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Federal Reserve Becomes Buyer of Last Resort

In a previous blog, we discussed the U.S. Federal Reserve’s initial responses to the current market volatility and resultant dislocations. In short, dropping rates to 0% and adding over USD 1 trillion to the funding markets did little to abate the severity of the situation. In an effort to prevent a liquidity crisis from turning into a solvency crisis, the Federal Open Market Committee (FOMC), in combination with the Department of Treasury, has rolled out the following measures.

  1. Quantitative Easing (QE): QE is back and bigger than ever: The FOMC will purchase at least USD 500 billion of Treasury securities and at least USD 200 billion of mortgage-backed securities.

There’s no telling exactly what this amount could climb to, given that the objective is to purchase “amounts needed to support smooth market functioning and effective transmission of monetary policy to broader financial conditions and the economy.”1 Exhibit 1 shows the securities held on the Fed’s balance sheet since 2008 through prior QE phases and the 17-month period of quantitative tightening that began in 2017. The red line shows the rapid expansion taking place the week of March 23.

  1. Term Asset-Backed Securities Loan Facility (TALF): USD 10 billion funded by the Department of Treasury.

Another tool from the GFC, the TALF will “enable the issuance of asset-backed securities (ABS) backed by student loans, auto loans, credit card loans, loans guaranteed by the Small Business Administration(SBA), and certain other assets.”1 Exhibit 2 shows the current composition of the asset-backed securities market and its growth following the GFC.

  1. Expansions to the Money Market Mutual Fund Liquidity Facility (MMLF) and the Commercial Paper Funding Facility (CPFF): In an effort to facilitate the flow of credit to municipalities, the Federal Reserve is expanding the MMLF and the CPFF to include high-quality, tax-exempt issues as eligible securities.

This will have a greater impact on money markets than on municipalities, as state and local governments will most likely require more direct intervention. However, Exhibit 3 shows that the announcement encouraged some price support in the broad municipal bond market.

  1. Establishment of Two New Facilities: In an effort to support credit to large employers, the FOMC established the Primary Market Corporate Credit Facility (PMCCF) for new bond and loan issuance and the Secondary Market Corporate Credit Facility (SMCCF) to provide liquidity for outstanding corporate bonds; each facility will begin with USD 10 billion funded by the Department of the Treasury.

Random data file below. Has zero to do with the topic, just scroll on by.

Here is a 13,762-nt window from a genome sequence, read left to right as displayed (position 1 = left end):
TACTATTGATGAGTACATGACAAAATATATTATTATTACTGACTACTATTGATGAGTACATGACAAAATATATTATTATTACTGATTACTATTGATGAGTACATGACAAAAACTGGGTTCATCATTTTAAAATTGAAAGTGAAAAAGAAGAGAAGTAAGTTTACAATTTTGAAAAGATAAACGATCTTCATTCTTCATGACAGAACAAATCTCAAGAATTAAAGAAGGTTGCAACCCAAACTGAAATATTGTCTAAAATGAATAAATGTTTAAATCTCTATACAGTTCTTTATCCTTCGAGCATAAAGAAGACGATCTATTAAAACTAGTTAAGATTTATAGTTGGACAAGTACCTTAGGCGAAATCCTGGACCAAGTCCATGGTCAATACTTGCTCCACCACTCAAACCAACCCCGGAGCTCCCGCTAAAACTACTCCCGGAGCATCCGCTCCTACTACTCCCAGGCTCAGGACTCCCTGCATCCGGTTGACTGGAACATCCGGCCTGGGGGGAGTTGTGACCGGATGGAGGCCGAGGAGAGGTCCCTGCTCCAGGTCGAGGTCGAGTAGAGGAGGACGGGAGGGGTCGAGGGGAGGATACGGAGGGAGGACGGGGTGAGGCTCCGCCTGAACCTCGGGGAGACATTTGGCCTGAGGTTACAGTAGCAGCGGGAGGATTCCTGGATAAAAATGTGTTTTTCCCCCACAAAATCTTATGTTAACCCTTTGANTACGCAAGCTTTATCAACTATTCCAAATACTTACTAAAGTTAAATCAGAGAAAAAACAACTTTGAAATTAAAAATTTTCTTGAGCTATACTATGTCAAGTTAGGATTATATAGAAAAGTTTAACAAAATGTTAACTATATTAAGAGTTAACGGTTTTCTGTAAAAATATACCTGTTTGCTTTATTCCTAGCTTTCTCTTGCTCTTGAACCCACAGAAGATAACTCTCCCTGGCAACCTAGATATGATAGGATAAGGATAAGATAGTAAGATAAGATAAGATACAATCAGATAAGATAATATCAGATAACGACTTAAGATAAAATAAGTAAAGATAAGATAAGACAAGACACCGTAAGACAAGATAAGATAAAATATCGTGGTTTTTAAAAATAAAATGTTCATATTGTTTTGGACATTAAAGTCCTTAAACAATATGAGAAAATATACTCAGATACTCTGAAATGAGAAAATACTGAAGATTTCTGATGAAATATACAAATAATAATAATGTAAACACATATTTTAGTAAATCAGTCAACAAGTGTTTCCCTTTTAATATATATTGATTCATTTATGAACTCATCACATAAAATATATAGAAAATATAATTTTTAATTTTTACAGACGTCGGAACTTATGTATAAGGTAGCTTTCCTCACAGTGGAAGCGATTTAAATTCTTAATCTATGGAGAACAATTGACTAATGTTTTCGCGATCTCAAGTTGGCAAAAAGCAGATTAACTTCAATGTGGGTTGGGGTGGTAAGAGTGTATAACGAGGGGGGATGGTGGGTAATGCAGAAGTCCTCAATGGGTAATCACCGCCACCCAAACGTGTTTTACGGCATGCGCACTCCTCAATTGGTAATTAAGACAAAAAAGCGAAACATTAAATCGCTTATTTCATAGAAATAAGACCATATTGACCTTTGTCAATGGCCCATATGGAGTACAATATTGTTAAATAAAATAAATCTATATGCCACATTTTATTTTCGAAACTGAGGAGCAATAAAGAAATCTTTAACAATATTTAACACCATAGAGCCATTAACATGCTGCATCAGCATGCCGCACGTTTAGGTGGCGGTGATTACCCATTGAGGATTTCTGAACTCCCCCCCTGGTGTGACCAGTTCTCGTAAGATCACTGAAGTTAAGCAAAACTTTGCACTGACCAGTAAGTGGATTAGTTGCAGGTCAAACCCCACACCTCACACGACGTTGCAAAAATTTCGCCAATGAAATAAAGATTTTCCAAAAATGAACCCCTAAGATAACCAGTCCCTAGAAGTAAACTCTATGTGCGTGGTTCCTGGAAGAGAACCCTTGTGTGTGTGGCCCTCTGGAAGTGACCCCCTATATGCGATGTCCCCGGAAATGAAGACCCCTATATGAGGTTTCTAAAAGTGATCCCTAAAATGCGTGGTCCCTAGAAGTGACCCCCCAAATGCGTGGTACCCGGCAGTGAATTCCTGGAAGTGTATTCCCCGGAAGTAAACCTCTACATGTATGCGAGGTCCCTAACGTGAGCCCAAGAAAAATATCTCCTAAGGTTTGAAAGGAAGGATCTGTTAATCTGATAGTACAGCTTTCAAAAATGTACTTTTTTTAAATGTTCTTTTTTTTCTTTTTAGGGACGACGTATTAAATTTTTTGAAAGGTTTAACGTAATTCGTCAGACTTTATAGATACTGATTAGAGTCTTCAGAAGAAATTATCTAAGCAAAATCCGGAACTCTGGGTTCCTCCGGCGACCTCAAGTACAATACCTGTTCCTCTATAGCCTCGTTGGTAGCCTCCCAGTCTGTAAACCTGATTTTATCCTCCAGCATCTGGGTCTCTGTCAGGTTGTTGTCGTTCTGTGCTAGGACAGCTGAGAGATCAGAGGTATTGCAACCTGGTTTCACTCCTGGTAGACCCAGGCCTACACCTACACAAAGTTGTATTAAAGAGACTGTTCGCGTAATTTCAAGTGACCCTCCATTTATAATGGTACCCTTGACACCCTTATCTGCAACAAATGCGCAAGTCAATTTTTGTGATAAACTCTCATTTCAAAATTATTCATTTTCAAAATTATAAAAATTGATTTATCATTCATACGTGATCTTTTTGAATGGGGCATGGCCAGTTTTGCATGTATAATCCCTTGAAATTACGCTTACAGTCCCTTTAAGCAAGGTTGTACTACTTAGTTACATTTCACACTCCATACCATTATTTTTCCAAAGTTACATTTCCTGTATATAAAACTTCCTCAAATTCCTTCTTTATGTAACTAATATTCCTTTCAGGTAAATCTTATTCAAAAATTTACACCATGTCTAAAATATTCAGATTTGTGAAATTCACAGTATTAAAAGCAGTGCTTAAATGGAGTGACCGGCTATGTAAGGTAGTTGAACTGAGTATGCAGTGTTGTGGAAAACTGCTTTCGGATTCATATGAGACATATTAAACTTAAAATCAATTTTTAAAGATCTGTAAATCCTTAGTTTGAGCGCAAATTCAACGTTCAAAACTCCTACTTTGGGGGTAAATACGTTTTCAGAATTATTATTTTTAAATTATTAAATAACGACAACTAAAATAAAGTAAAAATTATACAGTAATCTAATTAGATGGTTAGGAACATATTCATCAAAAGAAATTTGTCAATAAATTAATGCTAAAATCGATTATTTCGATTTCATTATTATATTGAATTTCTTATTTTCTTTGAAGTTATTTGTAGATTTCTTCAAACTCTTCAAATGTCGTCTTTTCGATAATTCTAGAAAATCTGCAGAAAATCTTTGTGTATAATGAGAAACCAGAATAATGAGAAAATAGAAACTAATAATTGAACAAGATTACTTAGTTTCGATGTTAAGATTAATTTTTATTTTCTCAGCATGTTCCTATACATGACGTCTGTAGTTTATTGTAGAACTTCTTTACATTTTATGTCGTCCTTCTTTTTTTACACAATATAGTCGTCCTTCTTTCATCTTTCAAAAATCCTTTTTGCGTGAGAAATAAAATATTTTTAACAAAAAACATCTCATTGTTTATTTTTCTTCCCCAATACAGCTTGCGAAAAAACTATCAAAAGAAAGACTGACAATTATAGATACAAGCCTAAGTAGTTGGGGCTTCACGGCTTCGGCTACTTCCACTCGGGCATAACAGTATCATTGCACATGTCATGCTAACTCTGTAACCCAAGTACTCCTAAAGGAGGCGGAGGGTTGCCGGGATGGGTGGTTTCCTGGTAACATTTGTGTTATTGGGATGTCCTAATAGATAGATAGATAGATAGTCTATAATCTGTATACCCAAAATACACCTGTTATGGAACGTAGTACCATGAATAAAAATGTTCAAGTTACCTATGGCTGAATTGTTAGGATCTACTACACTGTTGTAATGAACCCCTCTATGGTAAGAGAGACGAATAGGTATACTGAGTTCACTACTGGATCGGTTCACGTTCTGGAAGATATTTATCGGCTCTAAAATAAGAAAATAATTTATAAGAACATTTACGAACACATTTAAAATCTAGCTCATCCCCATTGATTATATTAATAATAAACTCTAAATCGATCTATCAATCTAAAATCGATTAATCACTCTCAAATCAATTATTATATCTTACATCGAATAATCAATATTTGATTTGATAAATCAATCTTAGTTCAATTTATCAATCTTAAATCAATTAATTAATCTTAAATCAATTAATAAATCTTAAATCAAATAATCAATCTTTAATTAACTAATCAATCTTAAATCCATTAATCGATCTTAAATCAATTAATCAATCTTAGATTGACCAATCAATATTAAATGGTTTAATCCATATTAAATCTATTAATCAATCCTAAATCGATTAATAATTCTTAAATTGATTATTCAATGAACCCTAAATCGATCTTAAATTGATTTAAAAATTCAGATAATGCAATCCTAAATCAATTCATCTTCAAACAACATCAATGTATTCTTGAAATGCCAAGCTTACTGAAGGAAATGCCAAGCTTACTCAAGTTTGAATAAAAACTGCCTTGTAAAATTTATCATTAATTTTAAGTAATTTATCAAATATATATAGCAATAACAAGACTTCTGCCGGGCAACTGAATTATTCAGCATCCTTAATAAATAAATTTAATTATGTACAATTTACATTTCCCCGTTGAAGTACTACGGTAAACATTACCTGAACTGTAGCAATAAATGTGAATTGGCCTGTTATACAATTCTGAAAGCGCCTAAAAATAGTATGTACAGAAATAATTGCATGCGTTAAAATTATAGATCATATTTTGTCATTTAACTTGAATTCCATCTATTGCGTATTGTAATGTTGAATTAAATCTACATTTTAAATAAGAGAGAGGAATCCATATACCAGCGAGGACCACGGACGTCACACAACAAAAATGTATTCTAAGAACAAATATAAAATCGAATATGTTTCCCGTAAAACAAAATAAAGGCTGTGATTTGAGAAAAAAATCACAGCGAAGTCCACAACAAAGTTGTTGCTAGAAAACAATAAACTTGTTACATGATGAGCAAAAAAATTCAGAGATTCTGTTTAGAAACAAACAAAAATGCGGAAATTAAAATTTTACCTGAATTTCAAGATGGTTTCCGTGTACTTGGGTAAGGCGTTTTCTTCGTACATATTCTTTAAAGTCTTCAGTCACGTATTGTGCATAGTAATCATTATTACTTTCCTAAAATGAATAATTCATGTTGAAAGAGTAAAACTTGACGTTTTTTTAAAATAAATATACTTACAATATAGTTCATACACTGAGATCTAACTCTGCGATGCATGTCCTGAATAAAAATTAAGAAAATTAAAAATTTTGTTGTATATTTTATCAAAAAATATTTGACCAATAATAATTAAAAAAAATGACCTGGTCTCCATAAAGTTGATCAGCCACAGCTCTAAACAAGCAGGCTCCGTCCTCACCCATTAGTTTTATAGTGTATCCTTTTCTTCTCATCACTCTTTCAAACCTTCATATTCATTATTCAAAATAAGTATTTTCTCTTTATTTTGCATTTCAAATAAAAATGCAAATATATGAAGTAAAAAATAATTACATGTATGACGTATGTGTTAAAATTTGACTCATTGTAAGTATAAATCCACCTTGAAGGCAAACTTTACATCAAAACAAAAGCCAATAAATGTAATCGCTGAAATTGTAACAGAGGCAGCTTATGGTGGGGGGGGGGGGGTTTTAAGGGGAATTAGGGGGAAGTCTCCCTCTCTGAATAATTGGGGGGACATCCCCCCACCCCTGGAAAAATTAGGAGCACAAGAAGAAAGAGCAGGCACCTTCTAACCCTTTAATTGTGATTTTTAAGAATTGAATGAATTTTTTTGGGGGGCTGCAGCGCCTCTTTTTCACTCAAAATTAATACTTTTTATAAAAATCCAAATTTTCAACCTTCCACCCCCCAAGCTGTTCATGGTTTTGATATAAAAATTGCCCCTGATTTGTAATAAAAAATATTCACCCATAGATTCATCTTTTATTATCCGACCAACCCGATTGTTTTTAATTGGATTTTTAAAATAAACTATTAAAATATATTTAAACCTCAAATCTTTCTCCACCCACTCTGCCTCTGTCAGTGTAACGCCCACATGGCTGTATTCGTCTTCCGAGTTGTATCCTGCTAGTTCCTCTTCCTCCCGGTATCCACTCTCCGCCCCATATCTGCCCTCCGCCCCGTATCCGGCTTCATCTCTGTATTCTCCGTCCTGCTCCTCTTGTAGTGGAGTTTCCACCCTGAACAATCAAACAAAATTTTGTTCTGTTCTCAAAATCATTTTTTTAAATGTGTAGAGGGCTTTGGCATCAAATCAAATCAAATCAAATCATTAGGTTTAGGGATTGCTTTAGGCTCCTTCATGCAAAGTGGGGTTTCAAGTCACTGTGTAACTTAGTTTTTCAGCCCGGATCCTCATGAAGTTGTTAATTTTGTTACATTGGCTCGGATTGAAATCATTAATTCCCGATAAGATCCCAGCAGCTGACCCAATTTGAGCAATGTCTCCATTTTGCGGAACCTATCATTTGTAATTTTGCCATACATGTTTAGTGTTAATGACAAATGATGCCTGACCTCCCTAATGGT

This is, perhaps, the most drastic measure the FOMC is taking in an effort to support funding for large corporations. The PMCCF will allow investment-grade companies access to credit and will provide bridge financing of four years. The SMCCF will purchase corporate bonds in the secondary market issued by investment-grade U.S. companies and U.S.-listed exchange-traded funds whose investment objective is to “provide broad exposure to the market for U.S. investment-grade corporate bonds.”1

The FOMC is prohibited from selecting specific corporate issuers, and they can only purchase bonds with a rating of BBB- or higher. Exhibit 4 shows the current credit profile of the U.S. investment-grade corporate bond market. Of the USD 6.3 trillion of corporate bonds, more than 55% are rated BBB. While both facilities will surely grow in size to support the market need, the greater risk is the further degradation of credit quality of the USD 3.4 trillion of corporate bonds outstanding.

While the measures outlined in this post are intended to provide support to corporate and municipal debt markets, monetary policy (no matter how extreme) may not be enough to prevent further repricing. More than likely, the highly anticipated fiscal response is what will ultimately determine how soon stability returns to financial markets.

  1. Board of Governors of the Federal Reserve System; federalreserve.gov.